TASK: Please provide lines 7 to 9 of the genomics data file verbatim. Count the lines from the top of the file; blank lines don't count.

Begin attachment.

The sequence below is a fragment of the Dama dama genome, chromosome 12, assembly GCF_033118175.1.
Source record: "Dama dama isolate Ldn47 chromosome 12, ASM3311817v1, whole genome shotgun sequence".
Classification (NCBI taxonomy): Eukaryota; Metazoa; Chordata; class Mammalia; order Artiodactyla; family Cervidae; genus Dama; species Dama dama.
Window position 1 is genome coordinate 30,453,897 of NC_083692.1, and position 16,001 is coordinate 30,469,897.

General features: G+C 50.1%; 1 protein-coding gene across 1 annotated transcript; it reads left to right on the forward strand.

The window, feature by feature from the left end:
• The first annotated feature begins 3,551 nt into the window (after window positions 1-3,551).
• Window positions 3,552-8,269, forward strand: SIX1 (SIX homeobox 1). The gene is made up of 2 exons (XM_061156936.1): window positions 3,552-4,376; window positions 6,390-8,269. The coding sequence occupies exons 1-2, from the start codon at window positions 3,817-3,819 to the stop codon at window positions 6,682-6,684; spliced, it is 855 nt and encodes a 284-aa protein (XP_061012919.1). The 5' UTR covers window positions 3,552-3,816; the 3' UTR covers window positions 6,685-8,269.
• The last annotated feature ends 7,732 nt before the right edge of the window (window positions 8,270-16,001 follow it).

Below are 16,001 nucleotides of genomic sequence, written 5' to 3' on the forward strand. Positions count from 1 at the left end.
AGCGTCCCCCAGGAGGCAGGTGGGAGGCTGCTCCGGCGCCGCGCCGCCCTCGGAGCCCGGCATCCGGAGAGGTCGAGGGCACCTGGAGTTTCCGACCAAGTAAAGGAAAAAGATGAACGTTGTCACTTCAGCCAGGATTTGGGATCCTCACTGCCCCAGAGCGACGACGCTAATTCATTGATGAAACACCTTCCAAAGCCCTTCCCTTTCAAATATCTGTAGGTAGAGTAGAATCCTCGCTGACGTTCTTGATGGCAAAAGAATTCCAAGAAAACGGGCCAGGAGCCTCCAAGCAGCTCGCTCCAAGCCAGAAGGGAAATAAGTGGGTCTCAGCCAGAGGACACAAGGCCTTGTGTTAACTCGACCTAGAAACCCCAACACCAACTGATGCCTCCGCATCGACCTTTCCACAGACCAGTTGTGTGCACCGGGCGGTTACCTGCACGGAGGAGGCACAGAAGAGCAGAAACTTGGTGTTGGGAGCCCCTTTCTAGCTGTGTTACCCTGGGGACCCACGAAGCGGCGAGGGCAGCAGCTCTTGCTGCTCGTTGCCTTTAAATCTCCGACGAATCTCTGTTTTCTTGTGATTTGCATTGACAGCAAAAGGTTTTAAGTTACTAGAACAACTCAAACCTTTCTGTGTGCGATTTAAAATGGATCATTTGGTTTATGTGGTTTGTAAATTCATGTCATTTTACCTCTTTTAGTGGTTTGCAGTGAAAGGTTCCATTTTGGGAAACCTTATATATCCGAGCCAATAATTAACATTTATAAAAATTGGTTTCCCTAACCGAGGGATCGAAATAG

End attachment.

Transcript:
• The first annotated feature begins 3,551 nt into the window (after window positions 1-3,551).
• Window positions 3,552-8,269, forward strand: SIX1 (SIX homeobox 1). The gene is made up of 2 exons (XM_061156936.1): window positions 3,552-4,376; window positions 6,390-8,269. The coding sequence occupies exons 1-2, from the start codon at window positions 3,817-3,819 to the stop codon at window positions 6,682-6,684; spliced, it is 855 nt and encodes a 284-aa protein (XP_061012919.1). The 5' UTR covers window positions 3,552-3,816; the 3' UTR covers window positions 6,685-8,269.
• The last annotated feature ends 7,732 nt before the right edge of the window (window positions 8,270-16,001 follow it).